Find yourself a MENTOR, someone further along the same career path that you’re pursuing, who would be willing to help guide your way. Look to your HEROES, your IDOLS, to see how they’ve reached their goals and set new ones.

Try to be SMART about following your dreams. Trying to pitch circus music to a vampire movie probably isn’t going to get you anywhere. Know your market.

Boosting the Red

This is the harder part, but there are still opportunities to increase the value of your unique offering. Start by treating yourself like a business owner, and being at least a little bit critical of how committed you are to success. LAZY IS NOT AN OPTION. How much time are you committing to your success? Without sacrificing your health or your relationships, look for opportunities to commit more time, energy, and focus to your success.

DO SOMETHING. Okay, maybe this one seems like I’m contradicting myself, but stop studying and start doing. All the training in the world is nothing without some practical experience. So give the “blue” a break and do something with your current knowledge. Adding to your experience, your wisdom, and your perspective will broaden your uniqueness. Because some things can’t be taught… they can only be learned. (Write that one into a fortune cookie.)

BE YOURSELF. Everybody else is already taken. Celebrate your unique perspective, history, and point of view.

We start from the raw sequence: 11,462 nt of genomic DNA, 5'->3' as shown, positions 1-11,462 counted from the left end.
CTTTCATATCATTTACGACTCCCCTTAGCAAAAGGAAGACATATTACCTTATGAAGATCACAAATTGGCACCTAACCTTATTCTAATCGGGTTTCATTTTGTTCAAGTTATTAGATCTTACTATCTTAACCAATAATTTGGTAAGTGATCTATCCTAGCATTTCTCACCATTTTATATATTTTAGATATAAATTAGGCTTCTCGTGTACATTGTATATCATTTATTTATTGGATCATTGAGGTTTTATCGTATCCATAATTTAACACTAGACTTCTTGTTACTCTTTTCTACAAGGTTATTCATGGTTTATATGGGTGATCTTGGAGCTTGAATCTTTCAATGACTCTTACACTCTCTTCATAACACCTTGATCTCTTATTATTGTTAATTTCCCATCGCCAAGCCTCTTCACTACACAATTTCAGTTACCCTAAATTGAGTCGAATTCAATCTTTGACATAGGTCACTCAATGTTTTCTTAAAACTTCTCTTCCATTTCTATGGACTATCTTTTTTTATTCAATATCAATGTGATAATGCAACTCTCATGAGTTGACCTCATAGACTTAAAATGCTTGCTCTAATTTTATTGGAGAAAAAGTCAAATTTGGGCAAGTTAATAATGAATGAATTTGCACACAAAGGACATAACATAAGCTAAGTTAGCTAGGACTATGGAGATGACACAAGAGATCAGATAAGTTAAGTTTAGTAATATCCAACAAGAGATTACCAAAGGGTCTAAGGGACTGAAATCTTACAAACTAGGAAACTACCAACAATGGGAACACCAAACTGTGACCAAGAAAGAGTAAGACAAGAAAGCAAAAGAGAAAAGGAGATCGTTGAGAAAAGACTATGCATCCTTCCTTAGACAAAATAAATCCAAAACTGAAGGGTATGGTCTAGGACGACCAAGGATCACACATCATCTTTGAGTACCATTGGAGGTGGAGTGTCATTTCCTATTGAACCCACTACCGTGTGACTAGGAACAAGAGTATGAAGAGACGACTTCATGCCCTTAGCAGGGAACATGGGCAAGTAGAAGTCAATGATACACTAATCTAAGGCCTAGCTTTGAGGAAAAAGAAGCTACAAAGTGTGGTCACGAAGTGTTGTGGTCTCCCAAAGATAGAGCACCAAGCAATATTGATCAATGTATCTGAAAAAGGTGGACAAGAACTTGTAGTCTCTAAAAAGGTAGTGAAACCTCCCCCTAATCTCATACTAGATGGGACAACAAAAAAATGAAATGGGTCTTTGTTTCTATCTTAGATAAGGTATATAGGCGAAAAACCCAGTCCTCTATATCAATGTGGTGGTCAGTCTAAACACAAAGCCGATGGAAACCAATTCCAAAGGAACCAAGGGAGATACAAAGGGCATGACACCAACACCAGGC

KNOW YOURSELF. What is your favourite, most inspiring part of your job? How can you maximize the amount of time doing that one thing, while still being effective? What is the worst, most soul-sucking part of your job? How can you minimize the amount of time you spend on this part, without sacrificing quality?

TAKE CARE OF YOURSELF. Good health (physical, mental, emotional, spiritual) is pretty important to any career success, and if you’re not enjoying every day, you’re doing something wrong.

BE CREATIVE. Look for fresh ways to deliver to your market. Don’t be an imitation!

Remember to fill BOTH sides of the box, or your might find yourself approaching one of the dangerous extremes:


I hope this way of looking at it may inspire you, as you pursue your goals, whether you’re an artist or not. It’s easy to say “go out and grab your dreams”, but it’s harder to pick concrete actions that bring us any closer to those dreams. If you’re envious of another artist’s talent and ambition, and wonder how you can be as successful, look to how you can boost your other assets to compensate.

We’re all different, and that’s a beautiful thing. We’re all going to have a different combination of assets working in our favour, and our make-up is going to change (hopefully, to grow) as we get further into our careers. I think the best chance at success for an artist (and really, in virtually any field) is to fill both sides as much as possible, moving from…

…all the way to…

There doesn’t seem to be a practical limit to the size of the box, so keep growing it!

Now, the question for you:  What do your blue and red lines look like?

Of course, my argument here may be totally ridiculous. I’ll call a smart friend and ask for a 2nd opinion. Add a bit more blue to my line…

(reprinted with permission, from “Musings from Bradley’s Corner“)